Jason Marquis makes his seventh start of the year for the Nationals tonight, 361 days after he had surgery to remove bone chips from his right elbow. When Marquis went to Cincinnati for that operation, he'd become something of a punch line, his 20.52 ERA in three starts looking like evidence the Nationals should never have signed him to a two-year, $15 million contract.
Now, though, as he takes the mound for the Nationals tonight against Tim Hudson and the Braves, Marquis might be their best right-handed starter.
He's surged back from his operation, posting a 3.66 ERA in his first six starts of the year. Marquis has resolutely pounded the strike zone with his fastball, and that's made his off-speed pitches as effective as ever; his slider has been 2.1 runs above replacement, and his changeup, at 3.2 runs above replacement, is the best of his career. He's getting ground balls in a career-high 56.1 percent of his at-bats, and his homers-per-fly balls percentage reads like the introductory APR on a credit card offer: 5.9 percent.
Five weeks into the season, Marquis looks as valuable as ever. But like those introductory rates rise, he's likely to start giving up more homers as the season goes on. He's also walking batters almost twice as rarely as he has in his career; can that last? And Marquis' performance is peaking as he's due to become a free agent after the season.
That leaves the Nationals with an interesting question: Do they keep Marquis through the season, hoping his performance stays at a high level, or do they think about trading him this summer to a team that needs a veteran starter?
Some of that will depend on how the team plays. The Nationals are two games below .500 at the moment, and they're sitting there despite having one of the worst offenses in baseball. But their chances at a playoff run are minuscule; they're in the only division in baseball that has three 20-win teams at the moment, and the Phillies, who lead the division by three games, have baseball's best record at 23-11.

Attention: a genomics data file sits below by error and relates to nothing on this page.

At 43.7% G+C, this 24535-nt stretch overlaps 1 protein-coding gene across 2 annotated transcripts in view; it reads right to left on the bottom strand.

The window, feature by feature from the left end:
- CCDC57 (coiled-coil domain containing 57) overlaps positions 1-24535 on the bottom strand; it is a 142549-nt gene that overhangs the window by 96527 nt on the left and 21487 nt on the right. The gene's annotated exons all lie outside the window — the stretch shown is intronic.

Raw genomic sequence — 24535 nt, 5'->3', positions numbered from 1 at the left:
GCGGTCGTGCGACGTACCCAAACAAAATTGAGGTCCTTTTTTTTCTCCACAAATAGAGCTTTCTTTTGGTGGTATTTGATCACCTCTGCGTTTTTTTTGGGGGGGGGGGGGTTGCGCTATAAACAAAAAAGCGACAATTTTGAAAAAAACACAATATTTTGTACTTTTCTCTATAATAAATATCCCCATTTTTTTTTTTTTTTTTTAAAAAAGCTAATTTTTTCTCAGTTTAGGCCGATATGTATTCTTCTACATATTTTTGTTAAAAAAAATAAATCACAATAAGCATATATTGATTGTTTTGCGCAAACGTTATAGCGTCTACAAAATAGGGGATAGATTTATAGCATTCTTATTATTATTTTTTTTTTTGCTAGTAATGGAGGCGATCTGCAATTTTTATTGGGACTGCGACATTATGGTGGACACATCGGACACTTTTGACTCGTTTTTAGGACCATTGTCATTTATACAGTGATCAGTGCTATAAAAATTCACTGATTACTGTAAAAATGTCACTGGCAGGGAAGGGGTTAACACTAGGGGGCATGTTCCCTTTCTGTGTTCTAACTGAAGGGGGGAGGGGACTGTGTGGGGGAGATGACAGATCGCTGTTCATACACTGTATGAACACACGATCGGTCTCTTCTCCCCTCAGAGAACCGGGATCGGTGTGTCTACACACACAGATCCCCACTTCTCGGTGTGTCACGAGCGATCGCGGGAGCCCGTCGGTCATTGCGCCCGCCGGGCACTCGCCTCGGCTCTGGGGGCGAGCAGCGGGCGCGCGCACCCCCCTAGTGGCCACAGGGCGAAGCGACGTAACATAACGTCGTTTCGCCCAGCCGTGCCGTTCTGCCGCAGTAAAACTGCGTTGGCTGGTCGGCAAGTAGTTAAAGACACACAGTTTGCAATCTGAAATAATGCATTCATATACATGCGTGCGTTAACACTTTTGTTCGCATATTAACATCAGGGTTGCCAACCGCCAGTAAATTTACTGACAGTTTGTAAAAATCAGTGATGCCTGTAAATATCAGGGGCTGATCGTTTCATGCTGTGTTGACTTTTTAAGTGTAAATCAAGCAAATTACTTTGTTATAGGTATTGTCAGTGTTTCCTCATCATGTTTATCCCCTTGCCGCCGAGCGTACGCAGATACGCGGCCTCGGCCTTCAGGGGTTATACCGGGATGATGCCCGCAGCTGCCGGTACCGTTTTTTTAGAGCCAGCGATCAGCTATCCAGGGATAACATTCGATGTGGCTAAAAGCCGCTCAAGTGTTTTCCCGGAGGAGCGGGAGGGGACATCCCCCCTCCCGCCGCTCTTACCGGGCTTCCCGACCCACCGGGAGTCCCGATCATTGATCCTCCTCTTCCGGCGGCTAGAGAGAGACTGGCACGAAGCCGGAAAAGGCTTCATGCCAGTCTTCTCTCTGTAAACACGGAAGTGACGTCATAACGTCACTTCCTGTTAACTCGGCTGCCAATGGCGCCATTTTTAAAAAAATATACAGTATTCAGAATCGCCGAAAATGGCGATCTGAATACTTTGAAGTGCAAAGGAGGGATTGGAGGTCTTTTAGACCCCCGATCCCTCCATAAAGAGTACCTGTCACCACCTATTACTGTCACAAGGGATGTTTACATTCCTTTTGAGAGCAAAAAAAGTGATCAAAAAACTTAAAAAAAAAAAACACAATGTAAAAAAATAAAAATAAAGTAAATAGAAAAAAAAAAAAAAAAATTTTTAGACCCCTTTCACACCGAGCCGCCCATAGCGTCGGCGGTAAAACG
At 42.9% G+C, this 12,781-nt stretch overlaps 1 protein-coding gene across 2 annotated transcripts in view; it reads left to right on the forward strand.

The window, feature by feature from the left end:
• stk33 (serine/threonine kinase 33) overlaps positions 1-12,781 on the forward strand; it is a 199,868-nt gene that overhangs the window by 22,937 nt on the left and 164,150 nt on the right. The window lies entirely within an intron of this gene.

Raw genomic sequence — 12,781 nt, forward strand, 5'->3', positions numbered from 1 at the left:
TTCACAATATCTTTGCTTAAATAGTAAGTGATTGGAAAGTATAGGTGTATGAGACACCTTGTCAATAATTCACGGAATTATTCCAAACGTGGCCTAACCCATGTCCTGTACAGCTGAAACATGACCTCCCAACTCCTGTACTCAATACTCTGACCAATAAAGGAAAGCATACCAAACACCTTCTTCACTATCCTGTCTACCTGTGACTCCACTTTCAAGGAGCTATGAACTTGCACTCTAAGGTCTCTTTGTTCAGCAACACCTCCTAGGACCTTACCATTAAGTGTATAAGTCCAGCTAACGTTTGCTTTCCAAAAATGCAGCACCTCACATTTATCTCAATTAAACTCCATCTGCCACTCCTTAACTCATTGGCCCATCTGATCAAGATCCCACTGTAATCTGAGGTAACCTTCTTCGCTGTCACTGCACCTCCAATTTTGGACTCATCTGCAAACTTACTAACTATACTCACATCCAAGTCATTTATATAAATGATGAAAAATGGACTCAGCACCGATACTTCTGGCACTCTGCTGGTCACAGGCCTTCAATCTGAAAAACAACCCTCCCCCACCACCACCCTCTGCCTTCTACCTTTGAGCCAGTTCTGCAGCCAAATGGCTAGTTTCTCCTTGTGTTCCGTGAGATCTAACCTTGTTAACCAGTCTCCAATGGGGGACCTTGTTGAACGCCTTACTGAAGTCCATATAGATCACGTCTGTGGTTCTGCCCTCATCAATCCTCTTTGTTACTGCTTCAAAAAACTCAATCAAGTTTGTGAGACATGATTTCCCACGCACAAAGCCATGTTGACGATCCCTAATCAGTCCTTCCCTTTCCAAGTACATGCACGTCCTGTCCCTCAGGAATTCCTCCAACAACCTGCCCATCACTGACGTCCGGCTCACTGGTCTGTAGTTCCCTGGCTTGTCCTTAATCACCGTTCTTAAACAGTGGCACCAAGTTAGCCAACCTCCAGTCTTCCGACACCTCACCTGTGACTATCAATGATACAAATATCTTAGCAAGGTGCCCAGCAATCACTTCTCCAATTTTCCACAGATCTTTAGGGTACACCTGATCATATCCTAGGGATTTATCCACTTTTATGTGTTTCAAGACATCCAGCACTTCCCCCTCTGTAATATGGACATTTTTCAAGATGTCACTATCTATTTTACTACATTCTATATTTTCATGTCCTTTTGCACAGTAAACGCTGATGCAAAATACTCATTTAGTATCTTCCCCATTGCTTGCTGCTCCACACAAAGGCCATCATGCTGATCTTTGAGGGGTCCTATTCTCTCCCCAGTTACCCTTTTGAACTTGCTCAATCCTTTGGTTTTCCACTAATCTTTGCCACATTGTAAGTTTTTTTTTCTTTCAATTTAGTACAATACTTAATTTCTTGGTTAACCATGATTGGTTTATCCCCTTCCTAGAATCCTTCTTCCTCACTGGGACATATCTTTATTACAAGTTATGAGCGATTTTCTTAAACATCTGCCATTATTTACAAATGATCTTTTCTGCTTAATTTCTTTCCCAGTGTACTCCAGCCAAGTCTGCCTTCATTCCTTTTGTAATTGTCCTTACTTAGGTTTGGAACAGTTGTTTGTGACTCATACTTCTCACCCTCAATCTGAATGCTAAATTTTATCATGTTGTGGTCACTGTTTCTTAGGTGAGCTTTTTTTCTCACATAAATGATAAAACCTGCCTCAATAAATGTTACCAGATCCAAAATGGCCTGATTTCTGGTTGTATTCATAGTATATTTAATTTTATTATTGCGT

So the question about Marquis depends more on whether the Nationals plan to keep him after the season, and that's a tougher call. The right-hander will be 33 in August, and likely goes into the offseason knowing this could be his last shot at a multi-year contract. He's making $7.5 million a season, and though there are several big names in this year's free agent class, many of them (Adam Wainwright, Scott Kazmir) are injury concerns with team options for 2012 or inconsistent (Edwin Jackson, Zach Duke). If Marquis keeps pitching well, his agent could legitimately position him as the third-best pitcher in the free agent class, behind Mark Buehrle and Joel Piniero, and with the young pitchers the Nationals have coming, it seems unlikely they'd invest another multi-year deal in Marquis. They could offer MArquis arbitration, but even if they do, and he enters the free agent market with some steam from a solid year, he could find better options on the open market. And 2012 looks like a much better year to be a free agent pitcher than 2013, when the market could be crowded with younger free agents like Cole Hamels, Zack Greinke, Francisco Liriano and Joe Saunders.
It would seem, then, like the Nationals' best option might be to trade Marquis this summer. But that's all contingent on him continuing to pitch well, and the team feeling like the benefit to keeping him the rest of the season isn't great enough to prevent a trade.
Right now, though, it would appear the Nationals have a legitimate trade chip - and given where Marquis was a year ago, that's saying a lot.